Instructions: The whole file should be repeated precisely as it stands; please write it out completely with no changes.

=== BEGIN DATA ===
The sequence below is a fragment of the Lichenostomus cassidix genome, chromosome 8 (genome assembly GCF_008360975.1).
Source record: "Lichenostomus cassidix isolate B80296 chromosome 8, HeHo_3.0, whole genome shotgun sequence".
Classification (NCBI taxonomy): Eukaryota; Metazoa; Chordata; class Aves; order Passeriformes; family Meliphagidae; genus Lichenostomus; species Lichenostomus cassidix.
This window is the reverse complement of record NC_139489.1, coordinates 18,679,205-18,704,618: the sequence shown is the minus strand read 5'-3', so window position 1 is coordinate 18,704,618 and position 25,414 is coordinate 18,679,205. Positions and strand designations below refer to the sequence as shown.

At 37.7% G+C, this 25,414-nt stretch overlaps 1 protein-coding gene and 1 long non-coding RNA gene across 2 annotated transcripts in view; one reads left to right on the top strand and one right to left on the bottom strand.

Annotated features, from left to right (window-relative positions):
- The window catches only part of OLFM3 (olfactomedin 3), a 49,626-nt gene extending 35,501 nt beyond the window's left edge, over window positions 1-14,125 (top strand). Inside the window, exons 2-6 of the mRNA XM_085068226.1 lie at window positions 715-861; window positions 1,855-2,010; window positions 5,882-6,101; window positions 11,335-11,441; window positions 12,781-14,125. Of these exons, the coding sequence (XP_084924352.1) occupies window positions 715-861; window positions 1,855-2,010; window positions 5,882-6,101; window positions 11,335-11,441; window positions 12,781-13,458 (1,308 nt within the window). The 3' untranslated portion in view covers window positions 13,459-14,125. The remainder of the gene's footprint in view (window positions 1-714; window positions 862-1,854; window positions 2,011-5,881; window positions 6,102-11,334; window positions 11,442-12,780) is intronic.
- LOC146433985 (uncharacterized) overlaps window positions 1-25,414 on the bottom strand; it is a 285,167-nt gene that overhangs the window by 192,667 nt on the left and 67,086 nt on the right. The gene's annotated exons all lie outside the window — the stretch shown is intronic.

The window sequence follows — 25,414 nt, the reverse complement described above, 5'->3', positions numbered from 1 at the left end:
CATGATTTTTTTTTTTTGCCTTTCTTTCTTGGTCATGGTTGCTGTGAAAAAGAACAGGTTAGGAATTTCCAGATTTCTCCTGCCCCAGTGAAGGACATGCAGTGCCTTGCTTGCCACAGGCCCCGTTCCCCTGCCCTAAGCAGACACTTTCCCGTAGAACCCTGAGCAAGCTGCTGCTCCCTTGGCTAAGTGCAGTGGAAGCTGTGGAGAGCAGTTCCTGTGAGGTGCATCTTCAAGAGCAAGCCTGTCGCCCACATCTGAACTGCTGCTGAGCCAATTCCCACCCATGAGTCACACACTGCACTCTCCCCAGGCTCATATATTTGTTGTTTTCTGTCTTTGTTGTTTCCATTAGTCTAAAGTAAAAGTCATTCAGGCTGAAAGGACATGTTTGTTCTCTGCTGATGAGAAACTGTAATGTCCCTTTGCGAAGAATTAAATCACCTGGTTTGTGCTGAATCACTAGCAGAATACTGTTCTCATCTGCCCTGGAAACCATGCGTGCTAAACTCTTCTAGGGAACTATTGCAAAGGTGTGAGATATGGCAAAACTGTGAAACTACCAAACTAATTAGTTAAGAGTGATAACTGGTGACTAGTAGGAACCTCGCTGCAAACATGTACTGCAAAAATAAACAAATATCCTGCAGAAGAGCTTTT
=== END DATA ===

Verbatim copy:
The sequence below is a fragment of the Lichenostomus cassidix genome, chromosome 8 (genome assembly GCF_008360975.1).
Source record: "Lichenostomus cassidix isolate B80296 chromosome 8, HeHo_3.0, whole genome shotgun sequence".
Classification (NCBI taxonomy): Eukaryota; Metazoa; Chordata; class Aves; order Passeriformes; family Meliphagidae; genus Lichenostomus; species Lichenostomus cassidix.
This window is the reverse complement of record NC_139489.1, coordinates 18,679,205-18,704,618: the sequence shown is the minus strand read 5'-3', so window position 1 is coordinate 18,704,618 and position 25,414 is coordinate 18,679,205. Positions and strand designations below refer to the sequence as shown.

At 37.7% G+C, this 25,414-nt stretch overlaps 1 protein-coding gene and 1 long non-coding RNA gene across 2 annotated transcripts in view; one reads left to right on the top strand and one right to left on the bottom strand.

Annotated features, from left to right (window-relative positions):
- The window catches only part of OLFM3 (olfactomedin 3), a 49,626-nt gene extending 35,501 nt beyond the window's left edge, over window positions 1-14,125 (top strand). Inside the window, exons 2-6 of the mRNA XM_085068226.1 lie at window positions 715-861; window positions 1,855-2,010; window positions 5,882-6,101; window positions 11,335-11,441; window positions 12,781-14,125. Of these exons, the coding sequence (XP_084924352.1) occupies window positions 715-861; window positions 1,855-2,010; window positions 5,882-6,101; window positions 11,335-11,441; window positions 12,781-13,458 (1,308 nt within the window). The 3' untranslated portion in view covers window positions 13,459-14,125. The remainder of the gene's footprint in view (window positions 1-714; window positions 862-1,854; window positions 2,011-5,881; window positions 6,102-11,334; window positions 11,442-12,780) is intronic.
- LOC146433985 (uncharacterized) overlaps window positions 1-25,414 on the bottom strand; it is a 285,167-nt gene that overhangs the window by 192,667 nt on the left and 67,086 nt on the right. The gene's annotated exons all lie outside the window — the stretch shown is intronic.

The window sequence follows — 25,414 nt, the reverse complement described above, 5'->3', positions numbered from 1 at the left end:
CATGATTTTTTTTTTTTGCCTTTCTTTCTTGGTCATGGTTGCTGTGAAAAAGAACAGGTTAGGAATTTCCAGATTTCTCCTGCCCCAGTGAAGGACATGCAGTGCCTTGCTTGCCACAGGCCCCGTTCCCCTGCCCTAAGCAGACACTTTCCCGTAGAACCCTGAGCAAGCTGCTGCTCCCTTGGCTAAGTGCAGTGGAAGCTGTGGAGAGCAGTTCCTGTGAGGTGCATCTTCAAGAGCAAGCCTGTCGCCCACATCTGAACTGCTGCTGAGCCAATTCCCACCCATGAGTCACACACTGCACTCTCCCCAGGCTCATATATTTGTTGTTTTCTGTCTTTGTTGTTTCCATTAGTCTAAAGTAAAAGTCATTCAGGCTGAAAGGACATGTTTGTTCTCTGCTGATGAGAAACTGTAATGTCCCTTTGCGAAGAATTAAATCACCTGGTTTGTGCTGAATCACTAGCAGAATACTGTTCTCATCTGCCCTGGAAACCATGCGTGCTAAACTCTTCTAGGGAACTATTGCAAAGGTGTGAGATATGGCAAAACTGTGAAACTACCAAACTAATTAGTTAAGAGTGATAACTGGTGACTAGTAGGAACCTCGCTGCAAACATGTACTGCAAAAATAAACAAATATCCTGCAGAAGAGCTTTT